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A the risk of validating the stoner philosophy vote, I would suggest that negation is an overrated aspect of human grammar, and not a deep aspect of experienced reality. 'The Neverending Story' aside, there is no Nothing. Your Yiddish pun is right: something is not there in contrast to anything, something is what there is and what there isn't can't matter.

This is one of Plato's useful biases -- deficiency is the projection of perfection onto its imitation and an attempt to explain the result. But the perfection and the imitation are both far more real than the deficiency, which is a side-effect of the side-effect of material reality.

A slavish attachment to two basically grammatical notions 'all' and 'not' is what creates strange things like Russel's paradox, and obsessions with theological concepts about omnipotence and determinism that take us nowhere.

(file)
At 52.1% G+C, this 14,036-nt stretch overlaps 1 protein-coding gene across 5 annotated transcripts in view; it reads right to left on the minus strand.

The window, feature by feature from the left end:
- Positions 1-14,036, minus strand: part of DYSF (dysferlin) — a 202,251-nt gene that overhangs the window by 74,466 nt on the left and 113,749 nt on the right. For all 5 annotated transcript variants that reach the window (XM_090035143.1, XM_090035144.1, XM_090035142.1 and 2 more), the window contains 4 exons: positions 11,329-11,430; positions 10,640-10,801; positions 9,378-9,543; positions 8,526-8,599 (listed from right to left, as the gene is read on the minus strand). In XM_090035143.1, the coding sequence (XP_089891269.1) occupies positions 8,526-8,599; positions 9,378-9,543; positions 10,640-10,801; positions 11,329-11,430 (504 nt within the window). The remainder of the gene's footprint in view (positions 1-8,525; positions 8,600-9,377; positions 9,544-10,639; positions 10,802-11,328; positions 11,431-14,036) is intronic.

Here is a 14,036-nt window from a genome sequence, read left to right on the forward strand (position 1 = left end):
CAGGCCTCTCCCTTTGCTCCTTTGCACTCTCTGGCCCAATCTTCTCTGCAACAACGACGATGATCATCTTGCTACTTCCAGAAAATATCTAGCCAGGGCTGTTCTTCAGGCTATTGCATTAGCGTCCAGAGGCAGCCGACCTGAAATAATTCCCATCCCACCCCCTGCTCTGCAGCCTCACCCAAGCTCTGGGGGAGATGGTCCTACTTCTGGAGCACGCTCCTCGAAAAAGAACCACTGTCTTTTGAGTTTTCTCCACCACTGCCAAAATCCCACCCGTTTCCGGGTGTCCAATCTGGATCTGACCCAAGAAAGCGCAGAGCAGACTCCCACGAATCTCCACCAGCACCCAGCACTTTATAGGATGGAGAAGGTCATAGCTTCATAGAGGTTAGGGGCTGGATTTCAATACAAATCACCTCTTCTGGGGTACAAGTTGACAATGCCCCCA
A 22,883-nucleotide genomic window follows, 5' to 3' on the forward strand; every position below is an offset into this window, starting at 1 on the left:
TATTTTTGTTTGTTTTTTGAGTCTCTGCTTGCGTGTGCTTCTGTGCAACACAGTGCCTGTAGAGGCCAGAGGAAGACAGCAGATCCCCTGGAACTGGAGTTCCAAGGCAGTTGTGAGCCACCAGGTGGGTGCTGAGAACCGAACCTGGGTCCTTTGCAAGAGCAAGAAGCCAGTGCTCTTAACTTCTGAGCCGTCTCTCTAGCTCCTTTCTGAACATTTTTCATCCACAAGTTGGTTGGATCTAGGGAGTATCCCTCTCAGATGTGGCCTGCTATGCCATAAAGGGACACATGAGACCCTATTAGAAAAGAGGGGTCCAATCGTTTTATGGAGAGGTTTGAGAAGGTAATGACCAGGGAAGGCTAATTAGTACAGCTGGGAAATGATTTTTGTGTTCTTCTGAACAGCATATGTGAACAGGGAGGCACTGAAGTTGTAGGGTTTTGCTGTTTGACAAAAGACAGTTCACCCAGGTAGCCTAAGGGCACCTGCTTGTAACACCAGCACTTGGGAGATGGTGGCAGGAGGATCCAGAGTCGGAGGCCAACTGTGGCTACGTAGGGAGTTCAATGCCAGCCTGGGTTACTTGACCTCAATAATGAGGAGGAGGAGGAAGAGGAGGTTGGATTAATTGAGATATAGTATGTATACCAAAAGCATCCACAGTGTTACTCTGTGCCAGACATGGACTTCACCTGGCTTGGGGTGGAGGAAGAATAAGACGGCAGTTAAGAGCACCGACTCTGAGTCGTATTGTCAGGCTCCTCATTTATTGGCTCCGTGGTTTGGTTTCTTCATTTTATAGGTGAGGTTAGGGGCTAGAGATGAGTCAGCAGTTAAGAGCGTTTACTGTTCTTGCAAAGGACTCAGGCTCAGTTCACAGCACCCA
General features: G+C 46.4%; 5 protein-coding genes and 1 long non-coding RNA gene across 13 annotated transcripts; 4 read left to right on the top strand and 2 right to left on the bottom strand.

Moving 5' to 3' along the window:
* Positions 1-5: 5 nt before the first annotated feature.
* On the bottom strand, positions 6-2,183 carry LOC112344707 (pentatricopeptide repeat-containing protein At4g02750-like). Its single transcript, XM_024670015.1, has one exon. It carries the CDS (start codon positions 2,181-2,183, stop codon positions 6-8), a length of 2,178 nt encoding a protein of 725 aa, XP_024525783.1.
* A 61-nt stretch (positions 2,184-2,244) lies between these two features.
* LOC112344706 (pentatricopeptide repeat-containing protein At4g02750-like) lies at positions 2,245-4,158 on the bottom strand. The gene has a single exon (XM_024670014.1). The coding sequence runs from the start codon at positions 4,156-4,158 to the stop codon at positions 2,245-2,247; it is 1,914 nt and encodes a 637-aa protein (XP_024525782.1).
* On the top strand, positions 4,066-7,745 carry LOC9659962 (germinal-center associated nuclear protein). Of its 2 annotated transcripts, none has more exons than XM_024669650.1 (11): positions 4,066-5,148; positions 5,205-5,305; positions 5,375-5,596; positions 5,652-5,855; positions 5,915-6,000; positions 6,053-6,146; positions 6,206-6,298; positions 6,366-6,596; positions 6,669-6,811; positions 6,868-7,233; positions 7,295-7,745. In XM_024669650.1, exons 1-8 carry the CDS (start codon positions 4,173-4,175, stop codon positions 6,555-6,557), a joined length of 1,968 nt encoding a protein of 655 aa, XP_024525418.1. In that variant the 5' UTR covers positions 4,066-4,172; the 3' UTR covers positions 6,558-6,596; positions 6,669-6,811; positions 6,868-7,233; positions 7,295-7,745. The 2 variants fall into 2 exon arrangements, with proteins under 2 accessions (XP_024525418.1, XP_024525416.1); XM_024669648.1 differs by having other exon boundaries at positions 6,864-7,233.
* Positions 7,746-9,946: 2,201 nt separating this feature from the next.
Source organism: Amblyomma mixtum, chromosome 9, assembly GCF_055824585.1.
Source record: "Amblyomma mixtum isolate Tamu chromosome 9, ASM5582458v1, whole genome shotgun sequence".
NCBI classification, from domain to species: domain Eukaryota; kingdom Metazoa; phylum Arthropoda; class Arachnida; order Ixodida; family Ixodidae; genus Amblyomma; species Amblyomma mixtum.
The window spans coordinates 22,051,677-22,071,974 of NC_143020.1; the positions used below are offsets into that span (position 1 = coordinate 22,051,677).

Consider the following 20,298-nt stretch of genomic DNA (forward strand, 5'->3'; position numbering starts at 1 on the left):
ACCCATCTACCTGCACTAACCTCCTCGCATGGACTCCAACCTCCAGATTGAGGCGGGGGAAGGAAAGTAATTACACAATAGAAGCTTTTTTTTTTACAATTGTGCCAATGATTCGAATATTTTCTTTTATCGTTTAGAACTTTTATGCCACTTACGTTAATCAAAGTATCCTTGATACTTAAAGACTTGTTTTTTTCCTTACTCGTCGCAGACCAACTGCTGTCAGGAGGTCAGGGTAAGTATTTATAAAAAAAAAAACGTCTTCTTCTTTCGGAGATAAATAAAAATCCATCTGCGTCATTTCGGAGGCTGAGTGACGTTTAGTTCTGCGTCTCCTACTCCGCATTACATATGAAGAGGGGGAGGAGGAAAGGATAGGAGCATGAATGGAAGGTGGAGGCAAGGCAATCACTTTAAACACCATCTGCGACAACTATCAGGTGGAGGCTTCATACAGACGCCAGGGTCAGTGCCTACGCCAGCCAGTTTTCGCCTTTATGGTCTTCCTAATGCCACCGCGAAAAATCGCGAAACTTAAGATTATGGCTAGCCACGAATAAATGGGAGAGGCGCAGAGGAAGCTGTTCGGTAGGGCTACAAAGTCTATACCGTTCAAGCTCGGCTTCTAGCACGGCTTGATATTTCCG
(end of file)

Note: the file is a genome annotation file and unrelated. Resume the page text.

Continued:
It is also at the root of many of our struggles with our own 'primary process' thinking. A great example is Tourette's Syndrome, where in an attempt to intensify "Don't do that" the mind seems far more capable of emphasizing "Do that" and then intensifying "Don't" raising first your tendency to do it and then how bad you should feel about doing it.

To my mind, the right way to address this is to focus on synthetic directions over analytic ones. The greatest achievements of physics are seeing how apparently disparate effects arise from combined causes, from Newton solidifying Galileo's merger of celestial and terrestrial motion, Faraday and Maxwell's combination of electricity and magnetism, the Elecroweak/strong unification in modern times, and trending into String Theory as the seeds for the theory of everything. Philosophy has much to learn there.

There is no clear distinction, only the remainder after we have handled the part. So there is no good reason humans should come equipped with a good way of handling absolute distinctions. And we don't have one. Such bizarre lacunae are fascinating, but that does not make them productive.